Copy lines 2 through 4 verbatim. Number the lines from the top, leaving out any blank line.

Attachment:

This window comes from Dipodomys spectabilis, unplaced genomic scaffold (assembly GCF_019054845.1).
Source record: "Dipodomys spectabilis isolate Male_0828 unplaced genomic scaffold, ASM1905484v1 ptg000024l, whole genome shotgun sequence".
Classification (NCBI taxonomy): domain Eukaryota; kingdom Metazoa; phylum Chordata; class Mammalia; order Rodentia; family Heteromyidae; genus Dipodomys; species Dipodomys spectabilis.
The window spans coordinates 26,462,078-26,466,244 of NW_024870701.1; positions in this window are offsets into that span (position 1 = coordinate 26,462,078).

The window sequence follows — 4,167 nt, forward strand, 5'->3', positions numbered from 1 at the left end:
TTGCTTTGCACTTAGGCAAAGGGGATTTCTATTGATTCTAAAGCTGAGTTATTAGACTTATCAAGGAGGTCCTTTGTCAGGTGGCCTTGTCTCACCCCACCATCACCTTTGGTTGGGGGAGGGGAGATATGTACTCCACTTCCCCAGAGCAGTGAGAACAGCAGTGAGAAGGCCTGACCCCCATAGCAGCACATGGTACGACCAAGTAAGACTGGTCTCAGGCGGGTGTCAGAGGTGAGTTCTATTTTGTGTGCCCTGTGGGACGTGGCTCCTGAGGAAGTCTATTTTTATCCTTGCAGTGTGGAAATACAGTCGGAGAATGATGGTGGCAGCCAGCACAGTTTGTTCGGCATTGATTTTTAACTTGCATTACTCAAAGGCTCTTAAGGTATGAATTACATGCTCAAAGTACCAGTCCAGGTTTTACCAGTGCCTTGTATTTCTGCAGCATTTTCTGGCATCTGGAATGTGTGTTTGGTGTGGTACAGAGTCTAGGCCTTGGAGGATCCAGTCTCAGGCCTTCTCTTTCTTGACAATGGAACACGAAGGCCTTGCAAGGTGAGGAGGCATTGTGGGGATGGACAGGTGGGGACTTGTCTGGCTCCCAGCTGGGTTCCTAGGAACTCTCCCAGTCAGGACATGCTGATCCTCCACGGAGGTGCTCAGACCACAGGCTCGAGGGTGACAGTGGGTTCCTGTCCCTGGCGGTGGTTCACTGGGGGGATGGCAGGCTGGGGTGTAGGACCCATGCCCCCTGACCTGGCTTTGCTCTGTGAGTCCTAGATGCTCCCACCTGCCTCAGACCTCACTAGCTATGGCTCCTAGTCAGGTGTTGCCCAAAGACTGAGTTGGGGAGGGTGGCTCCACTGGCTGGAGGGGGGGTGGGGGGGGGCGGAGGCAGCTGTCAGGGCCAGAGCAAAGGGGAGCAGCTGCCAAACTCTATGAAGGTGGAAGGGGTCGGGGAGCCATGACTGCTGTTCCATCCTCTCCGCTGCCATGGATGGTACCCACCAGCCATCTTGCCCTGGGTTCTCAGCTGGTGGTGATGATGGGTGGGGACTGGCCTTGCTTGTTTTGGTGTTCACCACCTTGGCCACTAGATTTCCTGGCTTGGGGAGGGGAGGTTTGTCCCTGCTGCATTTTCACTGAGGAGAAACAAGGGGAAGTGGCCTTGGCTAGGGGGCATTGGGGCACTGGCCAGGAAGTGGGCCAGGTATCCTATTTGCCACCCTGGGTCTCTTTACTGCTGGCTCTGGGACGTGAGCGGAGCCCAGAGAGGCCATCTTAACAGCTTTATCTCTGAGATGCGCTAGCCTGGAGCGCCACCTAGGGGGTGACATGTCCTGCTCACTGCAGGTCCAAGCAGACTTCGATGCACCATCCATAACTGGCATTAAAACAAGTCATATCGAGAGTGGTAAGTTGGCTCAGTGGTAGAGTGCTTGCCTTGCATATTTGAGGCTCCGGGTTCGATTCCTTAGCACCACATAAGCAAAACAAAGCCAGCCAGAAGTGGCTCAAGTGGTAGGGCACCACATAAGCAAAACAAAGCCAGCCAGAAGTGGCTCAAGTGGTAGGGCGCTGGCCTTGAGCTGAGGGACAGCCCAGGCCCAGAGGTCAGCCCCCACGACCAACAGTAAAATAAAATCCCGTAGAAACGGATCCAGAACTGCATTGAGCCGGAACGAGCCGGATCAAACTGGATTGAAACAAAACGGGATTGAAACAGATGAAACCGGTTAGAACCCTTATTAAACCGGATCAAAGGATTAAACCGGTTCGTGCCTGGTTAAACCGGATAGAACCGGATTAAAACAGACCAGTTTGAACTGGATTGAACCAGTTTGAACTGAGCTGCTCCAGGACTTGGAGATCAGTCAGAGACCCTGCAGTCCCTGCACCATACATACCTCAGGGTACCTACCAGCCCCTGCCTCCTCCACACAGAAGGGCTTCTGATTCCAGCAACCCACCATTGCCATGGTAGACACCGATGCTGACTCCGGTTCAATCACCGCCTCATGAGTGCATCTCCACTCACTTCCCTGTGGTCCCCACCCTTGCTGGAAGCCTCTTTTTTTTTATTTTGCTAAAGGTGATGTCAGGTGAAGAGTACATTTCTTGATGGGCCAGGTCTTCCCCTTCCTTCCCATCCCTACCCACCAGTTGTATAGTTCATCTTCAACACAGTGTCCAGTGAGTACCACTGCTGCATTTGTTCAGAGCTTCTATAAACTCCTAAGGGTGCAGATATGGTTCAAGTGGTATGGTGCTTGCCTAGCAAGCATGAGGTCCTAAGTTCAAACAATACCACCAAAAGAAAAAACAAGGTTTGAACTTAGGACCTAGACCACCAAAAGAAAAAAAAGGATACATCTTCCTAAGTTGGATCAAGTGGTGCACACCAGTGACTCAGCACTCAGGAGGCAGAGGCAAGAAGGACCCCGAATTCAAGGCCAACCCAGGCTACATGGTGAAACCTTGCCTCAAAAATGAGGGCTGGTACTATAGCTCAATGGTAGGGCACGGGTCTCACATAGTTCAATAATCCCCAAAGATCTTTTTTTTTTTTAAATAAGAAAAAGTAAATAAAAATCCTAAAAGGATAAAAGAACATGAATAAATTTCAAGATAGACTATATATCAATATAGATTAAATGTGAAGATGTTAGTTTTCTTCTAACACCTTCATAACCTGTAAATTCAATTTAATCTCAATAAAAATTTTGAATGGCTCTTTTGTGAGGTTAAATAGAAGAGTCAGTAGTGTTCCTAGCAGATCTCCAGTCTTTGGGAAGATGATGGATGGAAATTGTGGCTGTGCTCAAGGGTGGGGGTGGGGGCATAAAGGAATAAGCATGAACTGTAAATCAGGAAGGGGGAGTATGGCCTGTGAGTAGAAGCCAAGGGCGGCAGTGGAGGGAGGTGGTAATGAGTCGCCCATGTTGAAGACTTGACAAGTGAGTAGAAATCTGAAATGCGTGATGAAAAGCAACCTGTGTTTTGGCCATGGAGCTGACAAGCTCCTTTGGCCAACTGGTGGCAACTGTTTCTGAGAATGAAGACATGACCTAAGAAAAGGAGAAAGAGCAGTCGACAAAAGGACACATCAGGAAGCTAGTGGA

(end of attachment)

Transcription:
Source record: "Dipodomys spectabilis isolate Male_0828 unplaced genomic scaffold, ASM1905484v1 ptg000024l, whole genome shotgun sequence".
Classification (NCBI taxonomy): domain Eukaryota; kingdom Metazoa; phylum Chordata; class Mammalia; order Rodentia; family Heteromyidae; genus Dipodomys; species Dipodomys spectabilis.
The window spans coordinates 26,462,078-26,466,244 of NW_024870701.1; positions in this window are offsets into that span (position 1 = coordinate 26,462,078).